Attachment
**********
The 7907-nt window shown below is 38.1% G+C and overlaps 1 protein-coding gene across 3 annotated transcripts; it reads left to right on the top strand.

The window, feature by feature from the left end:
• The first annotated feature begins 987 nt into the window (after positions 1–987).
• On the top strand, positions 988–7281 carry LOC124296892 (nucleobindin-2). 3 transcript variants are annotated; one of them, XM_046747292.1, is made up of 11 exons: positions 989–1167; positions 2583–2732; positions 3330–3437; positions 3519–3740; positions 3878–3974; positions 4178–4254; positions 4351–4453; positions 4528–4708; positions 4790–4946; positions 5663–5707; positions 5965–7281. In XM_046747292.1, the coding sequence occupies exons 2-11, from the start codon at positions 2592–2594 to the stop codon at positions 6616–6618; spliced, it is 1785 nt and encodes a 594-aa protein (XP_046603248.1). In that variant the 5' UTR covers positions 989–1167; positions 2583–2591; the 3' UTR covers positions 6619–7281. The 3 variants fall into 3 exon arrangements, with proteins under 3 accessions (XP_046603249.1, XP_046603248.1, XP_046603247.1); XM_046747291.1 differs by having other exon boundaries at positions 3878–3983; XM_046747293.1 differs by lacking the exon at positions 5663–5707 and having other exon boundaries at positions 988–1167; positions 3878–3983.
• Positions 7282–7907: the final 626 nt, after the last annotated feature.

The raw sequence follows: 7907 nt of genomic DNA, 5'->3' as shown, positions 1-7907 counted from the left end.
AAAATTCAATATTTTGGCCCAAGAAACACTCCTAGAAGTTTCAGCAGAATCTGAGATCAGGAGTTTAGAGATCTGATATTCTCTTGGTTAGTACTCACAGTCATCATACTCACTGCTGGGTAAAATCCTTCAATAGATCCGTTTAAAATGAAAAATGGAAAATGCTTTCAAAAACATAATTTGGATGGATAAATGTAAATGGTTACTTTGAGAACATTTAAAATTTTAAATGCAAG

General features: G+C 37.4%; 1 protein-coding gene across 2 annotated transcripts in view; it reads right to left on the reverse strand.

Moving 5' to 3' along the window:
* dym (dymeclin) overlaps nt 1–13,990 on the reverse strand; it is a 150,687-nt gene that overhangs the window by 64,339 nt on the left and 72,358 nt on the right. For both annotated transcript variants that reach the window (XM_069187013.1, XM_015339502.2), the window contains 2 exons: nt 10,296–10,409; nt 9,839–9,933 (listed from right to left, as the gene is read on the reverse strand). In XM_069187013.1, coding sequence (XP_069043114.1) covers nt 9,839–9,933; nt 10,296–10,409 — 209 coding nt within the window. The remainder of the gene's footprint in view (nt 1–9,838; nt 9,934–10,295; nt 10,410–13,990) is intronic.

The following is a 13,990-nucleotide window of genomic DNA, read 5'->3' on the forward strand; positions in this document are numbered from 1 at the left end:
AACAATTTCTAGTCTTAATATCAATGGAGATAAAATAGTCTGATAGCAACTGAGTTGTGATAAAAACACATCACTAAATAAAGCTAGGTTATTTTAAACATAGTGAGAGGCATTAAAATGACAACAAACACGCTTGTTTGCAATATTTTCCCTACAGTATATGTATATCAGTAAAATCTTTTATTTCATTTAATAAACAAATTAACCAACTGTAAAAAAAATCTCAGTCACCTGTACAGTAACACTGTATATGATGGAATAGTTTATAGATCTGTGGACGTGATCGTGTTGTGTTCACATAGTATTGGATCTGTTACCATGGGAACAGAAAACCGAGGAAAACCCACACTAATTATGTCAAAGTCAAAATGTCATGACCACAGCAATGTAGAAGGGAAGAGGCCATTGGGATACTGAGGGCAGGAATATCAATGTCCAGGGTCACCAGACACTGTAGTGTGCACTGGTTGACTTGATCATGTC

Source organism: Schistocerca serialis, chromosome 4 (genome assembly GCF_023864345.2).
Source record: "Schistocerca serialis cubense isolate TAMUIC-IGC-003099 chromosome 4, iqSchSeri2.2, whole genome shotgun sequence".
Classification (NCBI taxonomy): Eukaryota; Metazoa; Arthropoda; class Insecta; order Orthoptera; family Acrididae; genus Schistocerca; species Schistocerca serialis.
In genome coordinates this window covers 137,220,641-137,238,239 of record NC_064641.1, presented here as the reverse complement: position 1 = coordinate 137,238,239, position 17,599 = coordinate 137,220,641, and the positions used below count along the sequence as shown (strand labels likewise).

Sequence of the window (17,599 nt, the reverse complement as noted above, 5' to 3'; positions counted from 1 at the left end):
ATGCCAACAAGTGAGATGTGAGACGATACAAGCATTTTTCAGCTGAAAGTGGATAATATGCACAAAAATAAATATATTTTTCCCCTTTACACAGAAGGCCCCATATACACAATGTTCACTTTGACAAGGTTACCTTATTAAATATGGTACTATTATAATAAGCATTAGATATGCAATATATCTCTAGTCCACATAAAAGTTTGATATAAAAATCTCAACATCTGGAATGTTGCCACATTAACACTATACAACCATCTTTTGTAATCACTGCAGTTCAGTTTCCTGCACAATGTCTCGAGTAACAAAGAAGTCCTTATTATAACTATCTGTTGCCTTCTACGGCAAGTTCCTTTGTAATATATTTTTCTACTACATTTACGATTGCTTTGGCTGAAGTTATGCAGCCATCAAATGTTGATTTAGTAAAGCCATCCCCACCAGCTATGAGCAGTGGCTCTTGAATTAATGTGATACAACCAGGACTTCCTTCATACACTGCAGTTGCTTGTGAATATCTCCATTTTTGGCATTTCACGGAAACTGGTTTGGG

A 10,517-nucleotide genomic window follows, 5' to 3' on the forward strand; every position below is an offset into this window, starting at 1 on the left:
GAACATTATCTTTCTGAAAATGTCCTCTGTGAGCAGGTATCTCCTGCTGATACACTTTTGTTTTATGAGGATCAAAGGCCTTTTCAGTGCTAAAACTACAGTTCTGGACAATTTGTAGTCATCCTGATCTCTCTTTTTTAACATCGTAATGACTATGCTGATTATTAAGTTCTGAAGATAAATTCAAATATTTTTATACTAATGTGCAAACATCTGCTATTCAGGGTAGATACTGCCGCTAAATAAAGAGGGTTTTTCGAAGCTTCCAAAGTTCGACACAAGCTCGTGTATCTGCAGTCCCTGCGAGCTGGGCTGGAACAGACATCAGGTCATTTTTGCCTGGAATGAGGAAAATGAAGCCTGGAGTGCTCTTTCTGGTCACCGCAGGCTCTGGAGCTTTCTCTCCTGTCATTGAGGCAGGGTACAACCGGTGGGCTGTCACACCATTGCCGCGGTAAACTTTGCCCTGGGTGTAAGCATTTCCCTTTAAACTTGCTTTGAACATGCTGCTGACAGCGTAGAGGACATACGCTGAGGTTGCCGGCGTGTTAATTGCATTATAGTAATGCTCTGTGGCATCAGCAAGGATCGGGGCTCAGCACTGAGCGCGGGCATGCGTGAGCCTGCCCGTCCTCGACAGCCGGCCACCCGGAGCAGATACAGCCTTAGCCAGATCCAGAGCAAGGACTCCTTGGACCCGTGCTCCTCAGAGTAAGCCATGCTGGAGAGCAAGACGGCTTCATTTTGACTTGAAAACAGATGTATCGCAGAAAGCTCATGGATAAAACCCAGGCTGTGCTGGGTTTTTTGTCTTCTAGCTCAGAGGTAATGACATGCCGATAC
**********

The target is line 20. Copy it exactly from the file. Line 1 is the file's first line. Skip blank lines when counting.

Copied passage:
GAACATTATCTTTCTGAAAATGTCCTCTGTGAGCAGGTATCTCCTGCTGATACACTTTTGTTTTATGAGGATCAAAGGCCTTTTCAGTGCTAAAACTACAGTTCTGGACAATTTGTAGTCATCCTGATCTCTCTTTTTTAACATCGTAATGACTATGCTGATTATTAAGTTCTGAAGATAAATTCAAATATTTTTATACTAATGTGCAAACATCTGCTATTCAGGGTAGATACTGCCGCTAAATAAAGAGGGTTTTTCGAAGCTTCCAAAGTTCGACACAAGCTCGTGTATCTGCAGTCCCTGCGAGCTGGGCTGGAACAGACATCAGGTCATTTTTGCCTGGAATGAGGAAAATGAAGCCTGGAGTGCTCTTTCTGGTCACCGCAGGCTCTGGAGCTTTCTCTCCTGTCATTGAGGCAGGGTACAACCGGTGGGCTGTCACACCATTGCCGCGGTAAACTTTGCCCTGGGTGTAAGCATTTCCCTTTAAACTTGCTTTGAACATGCTGCTGACAGCGTAGAGGACATACGCTGAGGTTGCCGGCGTGTTAATTGCATTATAGTAATGCTCTGTGGCATCAGCAAGGATCGGGGCTCAGCACTGAGCGCGGGCATGCGTGAGCCTGCCCGTCCTCGACAGCCGGCCACCCGGAGCAGATACAGCCTTAGCCAGATCCAGAGCAAGGACTCCTTGGACCCGTGCTCCTCAGAGTAAGCCATGCTGGAGAGCAAGACGGCTTCATTTTGACTTGAAAACAGATGTATCGCAGAAAGCTCATGGATAAAACCCAGGCTGTGCTGGGTTTTTTGTCTTCTAGCTCAGAGGTAATGACATGCCGATAC